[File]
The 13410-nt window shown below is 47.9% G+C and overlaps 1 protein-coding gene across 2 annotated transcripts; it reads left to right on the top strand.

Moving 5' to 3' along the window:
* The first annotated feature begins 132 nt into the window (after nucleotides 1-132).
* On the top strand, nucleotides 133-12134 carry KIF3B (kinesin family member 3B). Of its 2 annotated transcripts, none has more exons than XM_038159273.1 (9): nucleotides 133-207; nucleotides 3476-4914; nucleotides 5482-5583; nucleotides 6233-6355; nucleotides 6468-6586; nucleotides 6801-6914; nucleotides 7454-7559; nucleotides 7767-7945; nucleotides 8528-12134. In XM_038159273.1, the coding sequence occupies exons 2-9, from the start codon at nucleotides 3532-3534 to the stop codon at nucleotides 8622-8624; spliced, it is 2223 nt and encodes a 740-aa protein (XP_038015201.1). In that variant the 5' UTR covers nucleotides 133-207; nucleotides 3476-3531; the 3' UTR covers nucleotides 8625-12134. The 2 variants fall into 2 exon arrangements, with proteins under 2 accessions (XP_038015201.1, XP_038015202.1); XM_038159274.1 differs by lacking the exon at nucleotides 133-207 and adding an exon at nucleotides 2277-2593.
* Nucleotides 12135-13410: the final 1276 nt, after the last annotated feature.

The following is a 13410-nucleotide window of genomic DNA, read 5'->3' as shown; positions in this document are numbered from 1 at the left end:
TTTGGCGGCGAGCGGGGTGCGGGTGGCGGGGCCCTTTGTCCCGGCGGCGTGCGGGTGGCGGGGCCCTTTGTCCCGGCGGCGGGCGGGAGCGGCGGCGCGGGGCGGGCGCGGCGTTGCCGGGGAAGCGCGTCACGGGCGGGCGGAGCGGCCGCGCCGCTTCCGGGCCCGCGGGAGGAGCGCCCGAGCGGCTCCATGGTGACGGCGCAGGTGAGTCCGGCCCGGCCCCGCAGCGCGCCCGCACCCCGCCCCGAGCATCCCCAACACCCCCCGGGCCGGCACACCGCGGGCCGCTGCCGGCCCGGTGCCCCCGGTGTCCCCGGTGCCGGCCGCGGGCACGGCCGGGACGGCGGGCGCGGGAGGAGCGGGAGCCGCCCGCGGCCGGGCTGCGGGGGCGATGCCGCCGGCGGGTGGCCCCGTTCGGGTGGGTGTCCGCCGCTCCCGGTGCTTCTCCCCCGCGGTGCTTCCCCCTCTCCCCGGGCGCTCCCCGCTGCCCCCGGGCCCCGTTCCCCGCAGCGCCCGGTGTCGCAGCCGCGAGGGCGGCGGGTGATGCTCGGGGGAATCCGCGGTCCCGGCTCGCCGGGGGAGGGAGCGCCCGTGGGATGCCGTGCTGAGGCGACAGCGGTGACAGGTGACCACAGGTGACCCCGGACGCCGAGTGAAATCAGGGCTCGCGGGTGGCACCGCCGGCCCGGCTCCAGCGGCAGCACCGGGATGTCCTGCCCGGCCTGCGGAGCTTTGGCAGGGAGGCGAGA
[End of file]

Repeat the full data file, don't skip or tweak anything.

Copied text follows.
The 13410-nt window shown below is 47.9% G+C and overlaps 1 protein-coding gene across 2 annotated transcripts; it reads left to right on the top strand.

Moving 5' to 3' along the window:
* The first annotated feature begins 132 nt into the window (after nucleotides 1-132).
* On the top strand, nucleotides 133-12134 carry KIF3B (kinesin family member 3B). Of its 2 annotated transcripts, none has more exons than XM_038159273.1 (9): nucleotides 133-207; nucleotides 3476-4914; nucleotides 5482-5583; nucleotides 6233-6355; nucleotides 6468-6586; nucleotides 6801-6914; nucleotides 7454-7559; nucleotides 7767-7945; nucleotides 8528-12134. In XM_038159273.1, the coding sequence occupies exons 2-9, from the start codon at nucleotides 3532-3534 to the stop codon at nucleotides 8622-8624; spliced, it is 2223 nt and encodes a 740-aa protein (XP_038015201.1). In that variant the 5' UTR covers nucleotides 133-207; nucleotides 3476-3531; the 3' UTR covers nucleotides 8625-12134. The 2 variants fall into 2 exon arrangements, with proteins under 2 accessions (XP_038015201.1, XP_038015202.1); XM_038159274.1 differs by lacking the exon at nucleotides 133-207 and adding an exon at nucleotides 2277-2593.
* Nucleotides 12135-13410: the final 1276 nt, after the last annotated feature.

The following is a 13410-nucleotide window of genomic DNA, read 5'->3' as shown; positions in this document are numbered from 1 at the left end:
TTTGGCGGCGAGCGGGGTGCGGGTGGCGGGGCCCTTTGTCCCGGCGGCGTGCGGGTGGCGGGGCCCTTTGTCCCGGCGGCGGGCGGGAGCGGCGGCGCGGGGCGGGCGCGGCGTTGCCGGGGAAGCGCGTCACGGGCGGGCGGAGCGGCCGCGCCGCTTCCGGGCCCGCGGGAGGAGCGCCCGAGCGGCTCCATGGTGACGGCGCAGGTGAGTCCGGCCCGGCCCCGCAGCGCGCCCGCACCCCGCCCCGAGCATCCCCAACACCCCCCGGGCCGGCACACCGCGGGCCGCTGCCGGCCCGGTGCCCCCGGTGTCCCCGGTGCCGGCCGCGGGCACGGCCGGGACGGCGGGCGCGGGAGGAGCGGGAGCCGCCCGCGGCCGGGCTGCGGGGGCGATGCCGCCGGCGGGTGGCCCCGTTCGGGTGGGTGTCCGCCGCTCCCGGTGCTTCTCCCCCGCGGTGCTTCCCCCTCTCCCCGGGCGCTCCCCGCTGCCCCCGGGCCCCGTTCCCCGCAGCGCCCGGTGTCGCAGCCGCGAGGGCGGCGGGTGATGCTCGGGGGAATCCGCGGTCCCGGCTCGCCGGGGGAGGGAGCGCCCGTGGGATGCCGTGCTGAGGCGACAGCGGTGACAGGTGACCACAGGTGACCCCGGACGCCGAGTGAAATCAGGGCTCGCGGGTGGCACCGCCGGCCCGGCTCCAGCGGCAGCACCGGGATGTCCTGCCCGGCCTGCGGAGCTTTGGCAGGGAGGCGAGA